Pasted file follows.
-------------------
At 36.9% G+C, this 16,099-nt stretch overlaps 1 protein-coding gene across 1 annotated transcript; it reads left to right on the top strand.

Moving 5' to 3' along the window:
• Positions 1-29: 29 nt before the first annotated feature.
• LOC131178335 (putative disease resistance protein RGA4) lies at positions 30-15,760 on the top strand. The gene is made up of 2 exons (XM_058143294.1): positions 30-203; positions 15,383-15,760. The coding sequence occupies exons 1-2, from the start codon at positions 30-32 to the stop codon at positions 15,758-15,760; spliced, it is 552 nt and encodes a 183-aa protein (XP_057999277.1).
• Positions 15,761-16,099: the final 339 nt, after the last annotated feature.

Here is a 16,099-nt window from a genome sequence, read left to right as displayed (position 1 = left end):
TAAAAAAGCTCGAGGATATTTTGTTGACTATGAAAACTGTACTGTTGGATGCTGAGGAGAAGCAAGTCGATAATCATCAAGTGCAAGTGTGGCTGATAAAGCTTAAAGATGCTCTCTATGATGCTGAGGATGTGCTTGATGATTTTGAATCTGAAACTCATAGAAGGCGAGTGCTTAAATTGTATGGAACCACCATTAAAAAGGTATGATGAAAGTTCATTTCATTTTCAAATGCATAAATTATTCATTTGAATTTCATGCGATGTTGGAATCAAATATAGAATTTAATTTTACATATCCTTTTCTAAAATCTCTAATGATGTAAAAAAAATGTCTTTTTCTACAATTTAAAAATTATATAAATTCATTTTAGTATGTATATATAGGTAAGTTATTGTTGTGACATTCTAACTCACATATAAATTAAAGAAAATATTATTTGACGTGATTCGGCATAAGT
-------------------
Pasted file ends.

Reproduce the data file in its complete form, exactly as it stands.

At 36.9% G+C, this 16,099-nt stretch overlaps 1 protein-coding gene across 1 annotated transcript; it reads left to right on the top strand.

Moving 5' to 3' along the window:
• Positions 1-29: 29 nt before the first annotated feature.
• LOC131178335 (putative disease resistance protein RGA4) lies at positions 30-15,760 on the top strand. The gene is made up of 2 exons (XM_058143294.1): positions 30-203; positions 15,383-15,760. The coding sequence occupies exons 1-2, from the start codon at positions 30-32 to the stop codon at positions 15,758-15,760; spliced, it is 552 nt and encodes a 183-aa protein (XP_057999277.1).
• Positions 15,761-16,099: the final 339 nt, after the last annotated feature.

Here is a 16,099-nt window from a genome sequence, read left to right as displayed (position 1 = left end):
TAAAAAAGCTCGAGGATATTTTGTTGACTATGAAAACTGTACTGTTGGATGCTGAGGAGAAGCAAGTCGATAATCATCAAGTGCAAGTGTGGCTGATAAAGCTTAAAGATGCTCTCTATGATGCTGAGGATGTGCTTGATGATTTTGAATCTGAAACTCATAGAAGGCGAGTGCTTAAATTGTATGGAACCACCATTAAAAAGGTATGATGAAAGTTCATTTCATTTTCAAATGCATAAATTATTCATTTGAATTTCATGCGATGTTGGAATCAAATATAGAATTTAATTTTACATATCCTTTTCTAAAATCTCTAATGATGTAAAAAAAATGTCTTTTTCTACAATTTAAAAATTATATAAATTCATTTTAGTATGTATATATAGGTAAGTTATTGTTGTGACATTCTAACTCACATATAAATTAAAGAAAATATTATTTGACGTGATTCGGCATAAGT